Endodontic Retreatment

Most teeth that have had root canal therapy can last as long as other natural teeth. In some cases, a tooth that has had endodontic treatment fails to heal. Occasionally, the tooth can become painful or diseased months or even years after successful root canal therapy. If your tooth has not healed or has developed new problems, you have a second chance at saving your tooth. Another procedure, endodontic retreatment [root canal retreatment] may be performed by your endodontist. As with any dental or medical procedures, occasionally, a tooth may fail to heal following the initial treatment for several reasons:


The final restoration was delayed following endodontic treatment.


During initial treatment, narrow or curved canals were not properly cleansed.


Sometimes a new problem can develop in a tooth that was successfully treated during the initial procedure. These include:


A fracture occurs.
New decay develops, exposing the canal to bacteria and a new infection. Infection can occur if the crown or filling becomes loose or cracked.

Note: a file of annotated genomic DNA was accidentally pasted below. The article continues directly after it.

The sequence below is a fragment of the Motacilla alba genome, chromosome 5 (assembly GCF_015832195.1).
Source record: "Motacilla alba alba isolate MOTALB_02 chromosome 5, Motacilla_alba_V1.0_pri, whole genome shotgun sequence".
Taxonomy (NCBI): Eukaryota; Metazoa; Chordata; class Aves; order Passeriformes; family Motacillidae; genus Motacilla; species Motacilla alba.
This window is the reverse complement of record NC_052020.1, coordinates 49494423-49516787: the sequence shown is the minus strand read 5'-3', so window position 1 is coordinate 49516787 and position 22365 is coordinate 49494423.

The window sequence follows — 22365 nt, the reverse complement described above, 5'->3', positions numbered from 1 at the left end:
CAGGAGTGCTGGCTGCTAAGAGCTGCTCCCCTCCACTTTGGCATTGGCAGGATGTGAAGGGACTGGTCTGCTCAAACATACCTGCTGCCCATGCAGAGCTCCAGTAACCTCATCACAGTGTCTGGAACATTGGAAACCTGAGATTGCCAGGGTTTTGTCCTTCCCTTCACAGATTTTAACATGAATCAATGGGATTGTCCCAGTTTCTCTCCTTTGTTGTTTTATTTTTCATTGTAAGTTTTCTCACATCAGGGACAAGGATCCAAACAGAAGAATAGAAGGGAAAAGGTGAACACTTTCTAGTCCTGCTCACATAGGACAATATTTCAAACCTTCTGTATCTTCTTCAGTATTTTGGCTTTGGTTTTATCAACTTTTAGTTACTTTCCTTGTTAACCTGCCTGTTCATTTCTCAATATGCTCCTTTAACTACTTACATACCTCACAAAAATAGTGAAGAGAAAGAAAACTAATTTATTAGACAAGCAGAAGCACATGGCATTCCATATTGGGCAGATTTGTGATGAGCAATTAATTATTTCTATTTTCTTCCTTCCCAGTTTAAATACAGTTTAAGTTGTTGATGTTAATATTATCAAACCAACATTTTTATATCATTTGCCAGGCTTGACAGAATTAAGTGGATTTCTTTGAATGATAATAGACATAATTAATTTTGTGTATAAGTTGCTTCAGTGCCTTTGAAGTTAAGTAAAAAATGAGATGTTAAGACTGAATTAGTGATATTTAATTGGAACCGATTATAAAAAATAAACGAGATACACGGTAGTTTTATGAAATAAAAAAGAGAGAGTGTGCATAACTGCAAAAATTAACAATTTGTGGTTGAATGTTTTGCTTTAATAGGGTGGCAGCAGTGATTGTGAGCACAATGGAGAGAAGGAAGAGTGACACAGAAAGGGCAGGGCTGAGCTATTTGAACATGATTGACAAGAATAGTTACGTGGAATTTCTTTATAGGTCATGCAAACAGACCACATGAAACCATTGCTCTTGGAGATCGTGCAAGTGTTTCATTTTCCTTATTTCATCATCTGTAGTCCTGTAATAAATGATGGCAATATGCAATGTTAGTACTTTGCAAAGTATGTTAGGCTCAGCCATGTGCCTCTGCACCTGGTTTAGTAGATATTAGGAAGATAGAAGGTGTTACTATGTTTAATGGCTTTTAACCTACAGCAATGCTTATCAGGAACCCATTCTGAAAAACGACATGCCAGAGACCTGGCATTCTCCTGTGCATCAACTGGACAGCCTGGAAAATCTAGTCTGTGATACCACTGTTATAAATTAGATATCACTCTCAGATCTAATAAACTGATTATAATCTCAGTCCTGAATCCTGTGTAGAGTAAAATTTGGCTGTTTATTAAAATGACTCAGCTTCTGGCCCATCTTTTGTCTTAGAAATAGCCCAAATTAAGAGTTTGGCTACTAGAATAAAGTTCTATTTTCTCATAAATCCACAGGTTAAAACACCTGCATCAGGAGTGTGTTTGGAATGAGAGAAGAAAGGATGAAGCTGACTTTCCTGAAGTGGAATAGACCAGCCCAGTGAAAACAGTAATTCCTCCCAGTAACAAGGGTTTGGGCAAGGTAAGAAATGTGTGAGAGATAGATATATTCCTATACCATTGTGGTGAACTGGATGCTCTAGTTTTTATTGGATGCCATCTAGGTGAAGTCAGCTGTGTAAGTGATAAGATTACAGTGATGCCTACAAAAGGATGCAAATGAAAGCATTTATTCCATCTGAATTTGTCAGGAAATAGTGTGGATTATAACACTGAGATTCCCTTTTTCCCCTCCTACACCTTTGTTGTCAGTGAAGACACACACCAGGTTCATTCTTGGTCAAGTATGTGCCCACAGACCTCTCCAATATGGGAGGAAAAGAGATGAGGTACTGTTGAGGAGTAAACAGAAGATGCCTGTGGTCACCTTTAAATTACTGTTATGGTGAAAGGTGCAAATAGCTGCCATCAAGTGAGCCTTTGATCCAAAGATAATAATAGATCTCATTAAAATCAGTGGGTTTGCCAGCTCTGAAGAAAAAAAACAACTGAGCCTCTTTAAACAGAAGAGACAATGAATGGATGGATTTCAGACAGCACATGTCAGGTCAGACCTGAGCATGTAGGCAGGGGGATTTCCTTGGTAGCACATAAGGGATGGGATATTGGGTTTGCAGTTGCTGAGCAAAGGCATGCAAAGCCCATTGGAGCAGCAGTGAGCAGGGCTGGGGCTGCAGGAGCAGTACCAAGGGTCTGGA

If retreatment is necessary, using a microscope, your endodontist will reopen the tooth. After extracting the filling material, the canals will be thoroughly cleaned and carefully examined to see if additional canals are present that require treatment. Once the canals are comprehensively cleaned, your endodontist will place a temporary filling. Endodontic surgery or Apicoectomy may be necessary if the canals are very narrow or calcified.. After retreatment is completed, within two weeks, you will need to see your dentist for the final restoration. If possible, preserving your natural tooth is always the best option. Teeth that have been restored with a filling or crown can last for years, even a lifetime. Because technological and procedural methods are always changing, your endodontist may utilize new methods that were not attainable during your initial root canal treatment. Retreatment may improve the condition of your tooth. Your endodontist will discuss your chances of successful treatment prior to the procedure.

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